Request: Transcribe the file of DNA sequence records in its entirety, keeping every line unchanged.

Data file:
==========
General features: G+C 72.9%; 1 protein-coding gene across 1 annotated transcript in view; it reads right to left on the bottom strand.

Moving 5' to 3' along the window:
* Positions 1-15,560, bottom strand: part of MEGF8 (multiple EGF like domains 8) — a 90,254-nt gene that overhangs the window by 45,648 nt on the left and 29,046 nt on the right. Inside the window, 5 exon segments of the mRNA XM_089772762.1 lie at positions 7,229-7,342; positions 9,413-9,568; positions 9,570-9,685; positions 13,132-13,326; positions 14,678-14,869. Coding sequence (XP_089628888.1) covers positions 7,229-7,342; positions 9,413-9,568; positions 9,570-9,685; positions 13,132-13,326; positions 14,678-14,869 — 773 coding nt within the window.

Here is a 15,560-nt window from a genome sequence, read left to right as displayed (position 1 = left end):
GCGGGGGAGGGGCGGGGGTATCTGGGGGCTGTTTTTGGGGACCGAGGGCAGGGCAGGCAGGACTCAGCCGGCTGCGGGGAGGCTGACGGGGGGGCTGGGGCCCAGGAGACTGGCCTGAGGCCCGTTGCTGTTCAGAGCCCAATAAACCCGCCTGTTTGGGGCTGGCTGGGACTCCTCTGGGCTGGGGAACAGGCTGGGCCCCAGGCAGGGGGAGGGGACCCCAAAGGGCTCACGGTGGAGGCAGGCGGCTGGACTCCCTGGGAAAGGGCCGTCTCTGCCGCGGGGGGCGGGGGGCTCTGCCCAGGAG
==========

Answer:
General features: G+C 72.9%; 1 protein-coding gene across 1 annotated transcript in view; it reads right to left on the bottom strand.

Moving 5' to 3' along the window:
* Positions 1-15,560, bottom strand: part of MEGF8 (multiple EGF like domains 8) — a 90,254-nt gene that overhangs the window by 45,648 nt on the left and 29,046 nt on the right. Inside the window, 5 exon segments of the mRNA XM_089772762.1 lie at positions 7,229-7,342; positions 9,413-9,568; positions 9,570-9,685; positions 13,132-13,326; positions 14,678-14,869. Coding sequence (XP_089628888.1) covers positions 7,229-7,342; positions 9,413-9,568; positions 9,570-9,685; positions 13,132-13,326; positions 14,678-14,869 — 773 coding nt within the window.

Here is a 15,560-nt window from a genome sequence, read left to right as displayed (position 1 = left end):
GCGGGGGAGGGGCGGGGGTATCTGGGGGCTGTTTTTGGGGACCGAGGGCAGGGCAGGCAGGACTCAGCCGGCTGCGGGGAGGCTGACGGGGGGGCTGGGGCCCAGGAGACTGGCCTGAGGCCCGTTGCTGTTCAGAGCCCAATAAACCCGCCTGTTTGGGGCTGGCTGGGACTCCTCTGGGCTGGGGAACAGGCTGGGCCCCAGGCAGGGGGAGGGGACCCCAAAGGGCTCACGGTGGAGGCAGGCGGCTGGACTCCCTGGGAAAGGGCCGTCTCTGCCGCGGGGGGCGGGGGGCTCTGCCCAGGAG